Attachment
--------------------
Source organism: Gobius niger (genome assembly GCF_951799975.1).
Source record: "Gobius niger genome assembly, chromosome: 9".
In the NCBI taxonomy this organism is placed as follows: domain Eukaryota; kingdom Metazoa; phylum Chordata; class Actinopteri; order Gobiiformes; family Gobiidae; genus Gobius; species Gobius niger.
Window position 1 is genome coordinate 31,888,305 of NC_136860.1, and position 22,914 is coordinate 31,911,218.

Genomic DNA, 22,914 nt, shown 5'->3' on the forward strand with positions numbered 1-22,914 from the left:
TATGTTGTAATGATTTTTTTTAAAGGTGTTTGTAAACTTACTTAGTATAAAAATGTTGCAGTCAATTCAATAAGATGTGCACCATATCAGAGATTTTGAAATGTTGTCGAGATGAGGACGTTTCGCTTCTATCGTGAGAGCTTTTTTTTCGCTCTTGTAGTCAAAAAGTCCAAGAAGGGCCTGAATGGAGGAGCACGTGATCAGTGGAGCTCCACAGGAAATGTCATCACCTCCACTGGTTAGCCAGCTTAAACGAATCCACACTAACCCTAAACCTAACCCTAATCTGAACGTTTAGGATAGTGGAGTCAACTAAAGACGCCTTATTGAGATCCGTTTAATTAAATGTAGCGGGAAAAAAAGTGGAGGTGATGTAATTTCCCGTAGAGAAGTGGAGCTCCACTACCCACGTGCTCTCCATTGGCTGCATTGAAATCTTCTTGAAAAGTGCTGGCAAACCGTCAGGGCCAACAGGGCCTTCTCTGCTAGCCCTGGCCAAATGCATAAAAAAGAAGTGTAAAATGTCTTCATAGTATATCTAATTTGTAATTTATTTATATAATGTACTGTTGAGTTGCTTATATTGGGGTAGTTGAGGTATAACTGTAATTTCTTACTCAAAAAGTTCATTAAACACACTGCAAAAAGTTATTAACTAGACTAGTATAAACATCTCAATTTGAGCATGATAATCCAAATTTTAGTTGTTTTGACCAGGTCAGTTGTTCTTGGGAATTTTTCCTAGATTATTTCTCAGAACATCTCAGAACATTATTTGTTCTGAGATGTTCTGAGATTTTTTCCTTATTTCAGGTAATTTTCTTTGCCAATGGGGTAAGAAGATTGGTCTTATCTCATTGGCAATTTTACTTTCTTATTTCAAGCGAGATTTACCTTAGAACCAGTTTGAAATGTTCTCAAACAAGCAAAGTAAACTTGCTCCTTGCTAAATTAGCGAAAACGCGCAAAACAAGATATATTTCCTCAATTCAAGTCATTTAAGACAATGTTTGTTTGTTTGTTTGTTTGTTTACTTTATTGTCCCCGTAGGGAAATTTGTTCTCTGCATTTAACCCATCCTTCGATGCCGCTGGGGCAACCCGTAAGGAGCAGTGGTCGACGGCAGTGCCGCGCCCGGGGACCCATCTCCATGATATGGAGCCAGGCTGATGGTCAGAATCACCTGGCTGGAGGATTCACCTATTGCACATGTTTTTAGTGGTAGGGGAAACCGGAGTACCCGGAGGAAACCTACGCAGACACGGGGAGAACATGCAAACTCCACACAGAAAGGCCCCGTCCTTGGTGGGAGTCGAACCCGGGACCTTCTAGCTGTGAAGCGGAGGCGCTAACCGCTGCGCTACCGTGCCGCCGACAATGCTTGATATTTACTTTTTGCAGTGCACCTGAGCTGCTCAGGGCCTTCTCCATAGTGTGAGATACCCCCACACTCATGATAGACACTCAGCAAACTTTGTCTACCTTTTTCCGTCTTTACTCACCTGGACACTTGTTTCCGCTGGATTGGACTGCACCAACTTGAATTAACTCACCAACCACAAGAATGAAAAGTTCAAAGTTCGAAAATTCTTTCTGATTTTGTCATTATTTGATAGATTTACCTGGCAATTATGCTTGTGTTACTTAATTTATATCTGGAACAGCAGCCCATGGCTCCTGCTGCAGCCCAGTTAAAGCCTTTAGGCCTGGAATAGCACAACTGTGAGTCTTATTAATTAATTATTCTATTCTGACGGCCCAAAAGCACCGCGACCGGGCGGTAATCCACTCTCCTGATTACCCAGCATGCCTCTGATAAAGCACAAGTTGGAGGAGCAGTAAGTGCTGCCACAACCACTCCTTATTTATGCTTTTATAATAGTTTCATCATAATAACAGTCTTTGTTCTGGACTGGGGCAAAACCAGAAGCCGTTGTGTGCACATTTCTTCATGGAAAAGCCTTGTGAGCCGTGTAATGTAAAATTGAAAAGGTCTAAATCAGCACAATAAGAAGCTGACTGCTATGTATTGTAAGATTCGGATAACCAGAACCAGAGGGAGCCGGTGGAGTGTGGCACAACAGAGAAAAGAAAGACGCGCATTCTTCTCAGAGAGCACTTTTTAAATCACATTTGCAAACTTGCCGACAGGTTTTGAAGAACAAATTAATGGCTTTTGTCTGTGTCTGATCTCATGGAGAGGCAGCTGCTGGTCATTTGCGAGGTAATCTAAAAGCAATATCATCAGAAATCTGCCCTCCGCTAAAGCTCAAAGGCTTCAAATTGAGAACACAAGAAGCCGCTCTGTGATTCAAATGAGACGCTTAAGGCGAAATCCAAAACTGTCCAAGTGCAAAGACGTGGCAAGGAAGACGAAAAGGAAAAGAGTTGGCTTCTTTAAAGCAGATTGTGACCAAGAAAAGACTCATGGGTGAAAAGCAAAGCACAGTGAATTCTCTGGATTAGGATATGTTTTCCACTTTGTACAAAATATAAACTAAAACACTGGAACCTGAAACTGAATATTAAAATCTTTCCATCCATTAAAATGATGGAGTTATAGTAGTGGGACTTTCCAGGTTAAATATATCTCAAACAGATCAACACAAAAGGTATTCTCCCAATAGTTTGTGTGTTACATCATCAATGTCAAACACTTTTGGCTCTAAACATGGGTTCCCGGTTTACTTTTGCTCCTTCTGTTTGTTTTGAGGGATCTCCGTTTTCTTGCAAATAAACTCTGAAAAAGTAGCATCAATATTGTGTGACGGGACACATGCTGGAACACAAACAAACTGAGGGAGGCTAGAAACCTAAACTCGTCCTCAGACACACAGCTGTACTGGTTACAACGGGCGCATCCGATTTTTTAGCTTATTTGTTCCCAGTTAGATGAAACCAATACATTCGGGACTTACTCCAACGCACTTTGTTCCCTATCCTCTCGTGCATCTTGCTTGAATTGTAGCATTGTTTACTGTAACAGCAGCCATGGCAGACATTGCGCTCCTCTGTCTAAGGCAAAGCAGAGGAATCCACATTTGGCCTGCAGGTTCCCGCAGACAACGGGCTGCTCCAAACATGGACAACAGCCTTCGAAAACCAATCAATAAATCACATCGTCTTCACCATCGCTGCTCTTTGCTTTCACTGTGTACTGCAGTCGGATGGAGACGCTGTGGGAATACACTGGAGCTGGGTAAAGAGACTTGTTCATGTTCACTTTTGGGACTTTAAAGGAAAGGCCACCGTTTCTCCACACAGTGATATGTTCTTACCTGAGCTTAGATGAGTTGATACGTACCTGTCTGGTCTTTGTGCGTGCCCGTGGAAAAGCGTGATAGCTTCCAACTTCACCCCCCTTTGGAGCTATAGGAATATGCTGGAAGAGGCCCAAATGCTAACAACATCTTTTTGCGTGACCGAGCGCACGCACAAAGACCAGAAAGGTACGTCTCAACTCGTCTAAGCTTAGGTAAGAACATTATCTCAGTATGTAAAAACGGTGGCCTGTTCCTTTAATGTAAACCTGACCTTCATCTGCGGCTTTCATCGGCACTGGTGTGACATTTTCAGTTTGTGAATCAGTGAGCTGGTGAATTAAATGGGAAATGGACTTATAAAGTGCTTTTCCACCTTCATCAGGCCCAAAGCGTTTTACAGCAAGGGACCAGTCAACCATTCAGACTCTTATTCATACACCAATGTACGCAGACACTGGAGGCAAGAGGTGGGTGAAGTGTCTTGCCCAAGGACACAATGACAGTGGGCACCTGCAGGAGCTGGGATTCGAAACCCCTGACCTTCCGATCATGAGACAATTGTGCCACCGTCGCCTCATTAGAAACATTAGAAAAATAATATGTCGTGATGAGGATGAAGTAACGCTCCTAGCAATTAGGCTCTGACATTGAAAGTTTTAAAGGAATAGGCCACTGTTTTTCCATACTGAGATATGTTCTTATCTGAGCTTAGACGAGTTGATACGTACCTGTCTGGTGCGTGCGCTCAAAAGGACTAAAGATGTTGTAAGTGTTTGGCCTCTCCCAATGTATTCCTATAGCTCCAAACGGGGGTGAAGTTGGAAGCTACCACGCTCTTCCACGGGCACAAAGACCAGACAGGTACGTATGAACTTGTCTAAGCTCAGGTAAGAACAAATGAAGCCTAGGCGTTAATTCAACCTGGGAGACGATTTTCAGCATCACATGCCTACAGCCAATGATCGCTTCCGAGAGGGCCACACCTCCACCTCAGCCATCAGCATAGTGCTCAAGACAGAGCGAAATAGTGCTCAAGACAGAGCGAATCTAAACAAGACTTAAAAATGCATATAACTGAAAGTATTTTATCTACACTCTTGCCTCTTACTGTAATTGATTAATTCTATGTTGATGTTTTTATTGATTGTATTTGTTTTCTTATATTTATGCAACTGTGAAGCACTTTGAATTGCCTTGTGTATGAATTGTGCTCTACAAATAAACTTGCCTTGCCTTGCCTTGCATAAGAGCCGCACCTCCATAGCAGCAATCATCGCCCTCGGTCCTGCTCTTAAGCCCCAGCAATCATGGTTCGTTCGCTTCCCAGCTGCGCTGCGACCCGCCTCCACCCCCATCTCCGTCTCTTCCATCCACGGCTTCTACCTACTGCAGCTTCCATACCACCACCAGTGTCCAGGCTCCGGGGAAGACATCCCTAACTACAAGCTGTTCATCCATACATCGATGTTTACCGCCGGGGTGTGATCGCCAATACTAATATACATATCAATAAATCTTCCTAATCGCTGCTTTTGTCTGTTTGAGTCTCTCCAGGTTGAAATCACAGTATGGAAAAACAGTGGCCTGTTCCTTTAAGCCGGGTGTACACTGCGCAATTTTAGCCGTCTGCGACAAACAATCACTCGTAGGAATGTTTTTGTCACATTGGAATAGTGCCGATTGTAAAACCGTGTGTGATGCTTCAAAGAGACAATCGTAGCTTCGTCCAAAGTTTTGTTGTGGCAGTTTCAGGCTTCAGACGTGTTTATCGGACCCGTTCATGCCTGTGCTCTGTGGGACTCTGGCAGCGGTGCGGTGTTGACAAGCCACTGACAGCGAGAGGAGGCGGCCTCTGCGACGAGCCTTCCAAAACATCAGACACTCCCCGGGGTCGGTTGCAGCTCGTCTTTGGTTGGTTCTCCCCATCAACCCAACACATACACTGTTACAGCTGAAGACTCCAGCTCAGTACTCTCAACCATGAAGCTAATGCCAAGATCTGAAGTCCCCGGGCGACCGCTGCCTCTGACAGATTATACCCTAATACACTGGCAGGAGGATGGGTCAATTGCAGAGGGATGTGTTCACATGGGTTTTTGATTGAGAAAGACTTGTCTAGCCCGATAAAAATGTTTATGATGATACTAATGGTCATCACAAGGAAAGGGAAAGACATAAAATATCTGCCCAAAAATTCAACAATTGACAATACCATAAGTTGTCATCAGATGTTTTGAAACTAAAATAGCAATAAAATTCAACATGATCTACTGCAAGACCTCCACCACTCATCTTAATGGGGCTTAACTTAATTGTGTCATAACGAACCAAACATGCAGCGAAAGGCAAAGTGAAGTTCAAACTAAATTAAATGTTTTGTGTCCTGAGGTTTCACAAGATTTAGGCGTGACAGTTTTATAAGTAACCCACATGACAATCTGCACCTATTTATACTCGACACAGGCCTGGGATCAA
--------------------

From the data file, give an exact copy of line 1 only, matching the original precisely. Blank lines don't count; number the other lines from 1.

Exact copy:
Source organism: Gobius niger (genome assembly GCF_951799975.1).